This model Kitty Hawk engine was designed by Edgar T. Westbury, of England, in the 1940s. The actual builder is unknown. The model was built by a toolmaker who worked for the Pulseometer Pump Company in Berkshire, England. It was machined on a treadle lathe we believe he fabricated before working the engine. It is a 4-cycle air-cooled engine designed to burn gasoline on spark ignition. Lubrication is accomplished by the use of two check valves strategically placed in the crankcase that circulate the oil as the piston moves up and down. As the piston moves up it creates a vacuum in the crankcase that closes the bottom check valve sucks oil in from an external reservoir through the top check valve; when the piston returns down it produces pressure closing the top check valve and forcing oil out through the bottom check valve back into the reservoir.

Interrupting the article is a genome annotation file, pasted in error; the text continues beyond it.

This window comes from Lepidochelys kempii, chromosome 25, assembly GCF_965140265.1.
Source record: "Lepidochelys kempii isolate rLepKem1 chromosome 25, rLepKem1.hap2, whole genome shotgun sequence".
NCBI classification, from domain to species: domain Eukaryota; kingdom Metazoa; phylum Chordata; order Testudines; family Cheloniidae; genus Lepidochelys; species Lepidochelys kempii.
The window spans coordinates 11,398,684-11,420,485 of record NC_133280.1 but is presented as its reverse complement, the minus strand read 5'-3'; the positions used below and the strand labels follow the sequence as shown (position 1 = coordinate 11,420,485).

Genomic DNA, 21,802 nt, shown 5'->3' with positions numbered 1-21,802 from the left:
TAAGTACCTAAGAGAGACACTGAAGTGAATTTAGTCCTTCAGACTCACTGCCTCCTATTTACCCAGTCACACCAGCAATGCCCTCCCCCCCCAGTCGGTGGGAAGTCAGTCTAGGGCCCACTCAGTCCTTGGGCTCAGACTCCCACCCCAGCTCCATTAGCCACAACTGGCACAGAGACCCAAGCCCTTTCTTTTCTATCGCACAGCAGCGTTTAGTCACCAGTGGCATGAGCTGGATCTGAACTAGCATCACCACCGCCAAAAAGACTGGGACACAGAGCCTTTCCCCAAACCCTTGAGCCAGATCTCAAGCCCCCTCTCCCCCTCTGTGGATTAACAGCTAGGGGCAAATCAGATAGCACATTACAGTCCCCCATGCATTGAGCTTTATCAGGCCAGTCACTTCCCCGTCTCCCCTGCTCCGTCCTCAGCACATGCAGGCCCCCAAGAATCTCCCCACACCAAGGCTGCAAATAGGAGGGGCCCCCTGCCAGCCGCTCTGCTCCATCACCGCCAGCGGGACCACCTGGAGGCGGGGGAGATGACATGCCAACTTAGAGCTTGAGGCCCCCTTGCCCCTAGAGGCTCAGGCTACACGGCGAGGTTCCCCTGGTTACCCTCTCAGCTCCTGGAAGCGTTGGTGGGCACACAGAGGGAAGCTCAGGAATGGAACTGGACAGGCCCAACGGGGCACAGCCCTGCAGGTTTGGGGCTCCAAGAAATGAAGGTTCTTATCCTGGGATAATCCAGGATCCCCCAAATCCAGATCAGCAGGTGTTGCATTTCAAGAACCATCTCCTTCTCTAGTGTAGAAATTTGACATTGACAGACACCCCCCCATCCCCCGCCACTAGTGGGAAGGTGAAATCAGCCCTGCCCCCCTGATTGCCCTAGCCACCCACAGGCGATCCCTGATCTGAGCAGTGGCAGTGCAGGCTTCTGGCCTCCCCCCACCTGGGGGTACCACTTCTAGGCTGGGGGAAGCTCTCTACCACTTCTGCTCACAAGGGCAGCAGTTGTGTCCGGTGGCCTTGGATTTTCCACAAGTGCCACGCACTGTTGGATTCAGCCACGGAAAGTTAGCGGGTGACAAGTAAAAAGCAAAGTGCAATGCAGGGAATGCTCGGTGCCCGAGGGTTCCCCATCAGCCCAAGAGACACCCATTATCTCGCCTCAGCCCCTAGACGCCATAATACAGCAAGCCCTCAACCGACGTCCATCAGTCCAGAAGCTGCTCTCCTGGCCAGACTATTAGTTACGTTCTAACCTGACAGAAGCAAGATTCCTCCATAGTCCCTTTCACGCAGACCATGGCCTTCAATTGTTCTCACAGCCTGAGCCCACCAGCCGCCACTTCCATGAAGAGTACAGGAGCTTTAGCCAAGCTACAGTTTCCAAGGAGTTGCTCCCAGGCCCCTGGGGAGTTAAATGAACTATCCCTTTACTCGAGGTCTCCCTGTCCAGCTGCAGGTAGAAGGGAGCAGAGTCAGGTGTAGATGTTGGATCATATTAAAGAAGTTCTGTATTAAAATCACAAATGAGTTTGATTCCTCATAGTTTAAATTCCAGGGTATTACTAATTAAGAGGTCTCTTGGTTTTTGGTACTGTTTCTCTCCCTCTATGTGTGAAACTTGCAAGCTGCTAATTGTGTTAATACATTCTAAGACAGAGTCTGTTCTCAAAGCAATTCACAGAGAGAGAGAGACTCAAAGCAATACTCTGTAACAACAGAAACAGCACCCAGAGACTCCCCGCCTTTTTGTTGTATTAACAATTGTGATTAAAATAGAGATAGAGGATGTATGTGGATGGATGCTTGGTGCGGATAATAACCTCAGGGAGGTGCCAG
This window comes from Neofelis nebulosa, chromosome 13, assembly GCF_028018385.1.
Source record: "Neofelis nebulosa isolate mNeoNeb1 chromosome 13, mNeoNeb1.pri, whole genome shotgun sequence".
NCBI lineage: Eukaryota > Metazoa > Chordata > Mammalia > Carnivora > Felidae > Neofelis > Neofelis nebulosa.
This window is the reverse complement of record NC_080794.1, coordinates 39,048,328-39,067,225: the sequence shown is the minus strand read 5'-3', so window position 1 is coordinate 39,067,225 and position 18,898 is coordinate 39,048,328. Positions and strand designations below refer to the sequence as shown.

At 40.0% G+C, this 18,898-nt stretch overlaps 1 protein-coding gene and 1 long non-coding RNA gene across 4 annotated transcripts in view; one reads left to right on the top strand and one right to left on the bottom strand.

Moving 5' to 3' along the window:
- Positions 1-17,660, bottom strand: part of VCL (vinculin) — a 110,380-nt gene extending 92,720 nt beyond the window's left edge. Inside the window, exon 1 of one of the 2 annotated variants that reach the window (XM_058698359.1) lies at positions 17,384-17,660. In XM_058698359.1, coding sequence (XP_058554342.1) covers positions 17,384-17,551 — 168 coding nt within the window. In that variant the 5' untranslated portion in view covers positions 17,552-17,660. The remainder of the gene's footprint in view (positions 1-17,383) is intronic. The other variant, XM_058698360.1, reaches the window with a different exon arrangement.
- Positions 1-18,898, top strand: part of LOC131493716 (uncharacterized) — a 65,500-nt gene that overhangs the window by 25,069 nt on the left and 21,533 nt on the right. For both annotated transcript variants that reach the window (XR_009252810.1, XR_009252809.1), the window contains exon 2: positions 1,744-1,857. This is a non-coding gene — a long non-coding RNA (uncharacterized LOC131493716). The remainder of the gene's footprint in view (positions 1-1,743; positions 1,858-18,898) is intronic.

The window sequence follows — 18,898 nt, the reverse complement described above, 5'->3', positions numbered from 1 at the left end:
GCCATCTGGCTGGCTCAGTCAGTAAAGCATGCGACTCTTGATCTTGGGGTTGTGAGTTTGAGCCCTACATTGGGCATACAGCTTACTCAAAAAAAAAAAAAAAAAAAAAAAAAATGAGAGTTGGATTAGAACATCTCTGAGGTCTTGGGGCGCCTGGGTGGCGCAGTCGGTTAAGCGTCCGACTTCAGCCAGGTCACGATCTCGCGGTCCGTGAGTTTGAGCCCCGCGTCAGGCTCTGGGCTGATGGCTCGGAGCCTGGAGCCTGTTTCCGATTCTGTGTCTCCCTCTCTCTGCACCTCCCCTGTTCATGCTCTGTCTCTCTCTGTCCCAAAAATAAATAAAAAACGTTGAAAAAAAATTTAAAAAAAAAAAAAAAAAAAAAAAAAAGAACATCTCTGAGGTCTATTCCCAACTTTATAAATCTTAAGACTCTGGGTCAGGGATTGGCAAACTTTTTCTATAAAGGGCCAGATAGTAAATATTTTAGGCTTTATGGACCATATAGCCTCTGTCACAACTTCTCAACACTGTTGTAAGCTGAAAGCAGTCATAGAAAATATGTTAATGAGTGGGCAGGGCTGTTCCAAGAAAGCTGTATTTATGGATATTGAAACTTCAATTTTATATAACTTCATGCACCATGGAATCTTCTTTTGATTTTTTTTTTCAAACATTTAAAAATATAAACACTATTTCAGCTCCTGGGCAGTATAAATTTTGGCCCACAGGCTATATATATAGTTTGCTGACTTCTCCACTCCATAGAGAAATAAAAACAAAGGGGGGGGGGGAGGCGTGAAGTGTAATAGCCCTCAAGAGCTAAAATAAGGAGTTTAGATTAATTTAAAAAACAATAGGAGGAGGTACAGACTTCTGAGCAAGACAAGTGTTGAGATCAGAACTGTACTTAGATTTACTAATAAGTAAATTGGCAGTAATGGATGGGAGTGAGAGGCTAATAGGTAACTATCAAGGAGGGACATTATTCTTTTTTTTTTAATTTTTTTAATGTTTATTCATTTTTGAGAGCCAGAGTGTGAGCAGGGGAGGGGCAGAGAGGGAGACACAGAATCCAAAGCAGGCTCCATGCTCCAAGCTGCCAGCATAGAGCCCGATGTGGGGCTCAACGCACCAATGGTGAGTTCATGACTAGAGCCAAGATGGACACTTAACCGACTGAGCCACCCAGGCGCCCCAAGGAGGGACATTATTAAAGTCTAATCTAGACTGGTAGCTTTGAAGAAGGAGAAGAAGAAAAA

A model Kitty Hawk engine.

Exhibit added: February 1, 2016 - Last modified: February 2, 2023

Presented by The Joe Martin Foundation for Exceptional Craftsmanship